A

David

Darling

thermal conduction

Thermal conduction is the transmission of heat from places of higher temperature to places of lower temperature in a substance, by the interaction of atoms, molecules, or ions, or electrons possessing greater kinetic energy with those possessing less. In gases the heat energy is transmitted by collision of the gaseous molecules, those possessing the greater kinetic energy imparting, on collision, some of their energy to molecules having less. Conduction in liquids is mainly due to the same process. In solid electrical conductors, the chief contribution to thermal conduction arises from a similar process taking place between the free electrons present. The interaction of the molecules responsible for thermal conduction in solid electrical insulators arises from the elastic binding forces between the molecules, which are effectively fixed in space.

 

The rate of heat transfer by conduction is determined by the temperature difference (ΔT), length (l), cross-sectional area (A), and thermal conductivity of the material (k) according to the following formula:

 

thermal conduction formula

 

Conductivities are usually given in units of W/m K. They are highest in metallic solids, lower in nonmetallic solids, very low in liquids, and extremely low in gases. The best ordinary metallic conductors are silver (429 W/m K), copper (401), gold (317), aluminum (237), and tungsten (174). Among nonmetallic solids, diamond is best (895); most silicate minerals have low values (< 2) The material with the greatest thermal conductivity (105!) is the superfluid helium II, which only exists at temperatures below 2.17 K.

 


Thermal conductor

A thermal conductor is a material that conducts heat well and quickly, i.e., has a relatively high thermal conductivity. Most metals are good thermal conductors but the best thermal conductors of all are diamond and carbon nanotubes. The reason for this is that both diamond and carbon nanotubes contains strong molecular bonds in very regular order making it easy for molecular vibrations to travel quickly and efficiently through the materials.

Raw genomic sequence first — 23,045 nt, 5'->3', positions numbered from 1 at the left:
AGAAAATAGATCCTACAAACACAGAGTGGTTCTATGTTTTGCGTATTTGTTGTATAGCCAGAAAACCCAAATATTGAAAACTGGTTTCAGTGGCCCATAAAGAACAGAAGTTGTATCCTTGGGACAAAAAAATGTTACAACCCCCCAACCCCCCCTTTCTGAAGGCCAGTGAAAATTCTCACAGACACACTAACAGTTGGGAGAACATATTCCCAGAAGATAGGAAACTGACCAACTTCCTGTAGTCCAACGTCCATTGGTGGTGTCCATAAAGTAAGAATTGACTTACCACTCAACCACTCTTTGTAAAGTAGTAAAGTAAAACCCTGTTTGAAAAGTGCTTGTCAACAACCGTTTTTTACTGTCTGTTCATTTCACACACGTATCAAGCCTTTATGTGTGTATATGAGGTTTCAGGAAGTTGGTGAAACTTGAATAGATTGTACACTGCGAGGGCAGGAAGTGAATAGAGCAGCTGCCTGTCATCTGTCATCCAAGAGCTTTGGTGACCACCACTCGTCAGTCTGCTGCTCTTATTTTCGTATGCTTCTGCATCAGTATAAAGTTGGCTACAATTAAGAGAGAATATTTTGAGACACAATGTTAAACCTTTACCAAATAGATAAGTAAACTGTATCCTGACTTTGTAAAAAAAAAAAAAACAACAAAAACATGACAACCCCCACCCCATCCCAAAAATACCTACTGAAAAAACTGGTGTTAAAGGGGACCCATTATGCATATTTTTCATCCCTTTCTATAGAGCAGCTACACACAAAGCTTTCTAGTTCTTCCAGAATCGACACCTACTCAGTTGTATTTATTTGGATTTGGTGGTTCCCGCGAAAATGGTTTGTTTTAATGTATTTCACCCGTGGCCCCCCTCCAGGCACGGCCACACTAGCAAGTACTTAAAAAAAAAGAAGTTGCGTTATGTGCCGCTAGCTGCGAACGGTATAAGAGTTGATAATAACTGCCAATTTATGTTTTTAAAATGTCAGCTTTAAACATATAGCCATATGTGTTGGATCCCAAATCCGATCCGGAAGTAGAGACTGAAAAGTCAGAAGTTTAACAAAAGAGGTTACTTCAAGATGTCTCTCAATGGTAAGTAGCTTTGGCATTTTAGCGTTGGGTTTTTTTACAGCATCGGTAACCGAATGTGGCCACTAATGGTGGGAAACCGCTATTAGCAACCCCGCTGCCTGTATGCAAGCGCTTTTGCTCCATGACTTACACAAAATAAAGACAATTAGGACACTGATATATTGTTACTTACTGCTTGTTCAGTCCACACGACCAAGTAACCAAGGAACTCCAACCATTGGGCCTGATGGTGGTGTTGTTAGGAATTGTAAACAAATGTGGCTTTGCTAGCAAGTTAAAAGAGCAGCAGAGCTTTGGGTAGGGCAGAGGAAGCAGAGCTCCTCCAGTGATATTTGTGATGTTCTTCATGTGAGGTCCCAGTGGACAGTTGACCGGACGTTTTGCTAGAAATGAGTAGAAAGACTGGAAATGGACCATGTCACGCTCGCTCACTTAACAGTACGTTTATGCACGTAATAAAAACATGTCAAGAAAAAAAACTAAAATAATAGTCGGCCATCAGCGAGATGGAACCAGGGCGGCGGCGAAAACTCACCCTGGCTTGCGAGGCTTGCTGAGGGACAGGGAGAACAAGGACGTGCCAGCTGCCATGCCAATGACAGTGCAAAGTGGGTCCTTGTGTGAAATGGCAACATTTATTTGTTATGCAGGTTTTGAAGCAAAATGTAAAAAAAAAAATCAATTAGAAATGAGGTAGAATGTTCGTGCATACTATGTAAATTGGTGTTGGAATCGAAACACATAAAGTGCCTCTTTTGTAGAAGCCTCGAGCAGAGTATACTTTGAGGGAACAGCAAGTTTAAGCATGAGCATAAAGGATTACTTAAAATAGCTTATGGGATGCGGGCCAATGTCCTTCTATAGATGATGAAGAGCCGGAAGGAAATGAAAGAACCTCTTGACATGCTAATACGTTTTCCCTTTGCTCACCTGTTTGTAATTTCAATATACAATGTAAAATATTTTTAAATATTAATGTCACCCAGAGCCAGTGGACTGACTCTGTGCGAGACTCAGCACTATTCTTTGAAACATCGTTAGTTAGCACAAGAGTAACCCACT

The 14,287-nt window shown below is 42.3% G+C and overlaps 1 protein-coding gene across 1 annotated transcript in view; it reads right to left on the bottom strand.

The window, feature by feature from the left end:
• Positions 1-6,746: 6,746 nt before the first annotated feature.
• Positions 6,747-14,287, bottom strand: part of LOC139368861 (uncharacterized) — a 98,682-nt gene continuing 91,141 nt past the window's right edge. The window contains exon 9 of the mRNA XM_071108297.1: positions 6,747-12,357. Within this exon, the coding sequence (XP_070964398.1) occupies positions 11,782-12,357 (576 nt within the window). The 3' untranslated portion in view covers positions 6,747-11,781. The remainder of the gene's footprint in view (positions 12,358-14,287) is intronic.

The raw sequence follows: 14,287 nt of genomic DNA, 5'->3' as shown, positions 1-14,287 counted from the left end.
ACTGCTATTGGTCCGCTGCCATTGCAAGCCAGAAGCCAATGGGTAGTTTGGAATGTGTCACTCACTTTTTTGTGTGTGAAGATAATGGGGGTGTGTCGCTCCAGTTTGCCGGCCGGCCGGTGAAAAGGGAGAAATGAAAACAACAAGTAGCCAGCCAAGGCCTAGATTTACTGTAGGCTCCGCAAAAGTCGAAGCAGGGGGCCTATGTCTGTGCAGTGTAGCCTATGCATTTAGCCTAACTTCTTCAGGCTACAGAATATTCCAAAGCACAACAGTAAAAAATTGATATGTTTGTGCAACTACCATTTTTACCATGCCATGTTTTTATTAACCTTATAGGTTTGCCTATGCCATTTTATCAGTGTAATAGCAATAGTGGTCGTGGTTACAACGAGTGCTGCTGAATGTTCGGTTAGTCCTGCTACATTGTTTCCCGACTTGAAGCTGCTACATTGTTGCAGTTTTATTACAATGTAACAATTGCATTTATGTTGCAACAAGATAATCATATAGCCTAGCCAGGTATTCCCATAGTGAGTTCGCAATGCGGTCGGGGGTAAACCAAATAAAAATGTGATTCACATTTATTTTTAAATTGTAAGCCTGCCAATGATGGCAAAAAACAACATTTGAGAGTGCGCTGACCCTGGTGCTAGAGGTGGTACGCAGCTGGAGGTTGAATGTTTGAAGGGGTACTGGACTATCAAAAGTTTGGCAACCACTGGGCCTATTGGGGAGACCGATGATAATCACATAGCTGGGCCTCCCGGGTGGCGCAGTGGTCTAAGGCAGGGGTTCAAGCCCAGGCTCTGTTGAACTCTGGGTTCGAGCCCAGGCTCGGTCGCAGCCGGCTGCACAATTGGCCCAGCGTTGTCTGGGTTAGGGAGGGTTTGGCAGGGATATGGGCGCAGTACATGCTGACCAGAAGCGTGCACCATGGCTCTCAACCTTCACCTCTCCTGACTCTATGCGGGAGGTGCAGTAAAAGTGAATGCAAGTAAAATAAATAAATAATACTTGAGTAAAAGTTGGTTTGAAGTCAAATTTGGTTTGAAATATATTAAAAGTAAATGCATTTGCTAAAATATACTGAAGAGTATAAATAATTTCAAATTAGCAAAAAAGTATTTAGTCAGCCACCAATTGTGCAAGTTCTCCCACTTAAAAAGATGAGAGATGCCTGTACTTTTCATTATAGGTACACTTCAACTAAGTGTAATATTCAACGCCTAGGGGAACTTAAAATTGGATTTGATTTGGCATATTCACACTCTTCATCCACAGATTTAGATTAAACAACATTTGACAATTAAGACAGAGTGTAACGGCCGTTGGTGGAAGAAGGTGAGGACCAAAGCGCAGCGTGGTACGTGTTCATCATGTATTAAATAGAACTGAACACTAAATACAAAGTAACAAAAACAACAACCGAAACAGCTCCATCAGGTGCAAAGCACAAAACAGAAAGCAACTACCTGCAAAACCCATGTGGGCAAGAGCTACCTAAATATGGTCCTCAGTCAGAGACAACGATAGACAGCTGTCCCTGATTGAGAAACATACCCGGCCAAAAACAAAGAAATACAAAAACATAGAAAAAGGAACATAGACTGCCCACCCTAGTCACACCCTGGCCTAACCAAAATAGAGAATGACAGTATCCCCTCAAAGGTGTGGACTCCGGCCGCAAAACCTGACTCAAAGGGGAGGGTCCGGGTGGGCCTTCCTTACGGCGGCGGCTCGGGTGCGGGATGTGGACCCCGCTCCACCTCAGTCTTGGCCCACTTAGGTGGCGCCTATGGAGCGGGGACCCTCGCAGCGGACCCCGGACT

Thermal insulation

Thermal insulation is the reduction of the transfer of heat from a hotter area to a colder one. Thermal insulation is used for three distinct purposes: to keep something hot; to keep something cold; and to maintain something at a roughly steady temperature. Heat is transferred in three ways, conduction, convection, and radiation. The Dewar flask, or vacuum bottle, thus uses three different techniques to reduce heat transfer: a vacuum between the walls to combat conduction and convection; silvered walls to minimize the transmission of radiant heat from one wall and maximize its reflection from the other; and supports for the inner bottle made of cork, a poor thermal conductor.

 

A thermal insulator is a material that does not conduct heat well, i.e., has a relatively low thermal conductivity. Plastics, wood, cork, and some fabrics are good thermal insulators. The reason is that they contain weak molecular bonds in disorderly arrangements. Heat is transfered in a material by the vibration of the atoms and molecules. A disorderly arrangement of particles and bonds slows down the passage of heat through the material.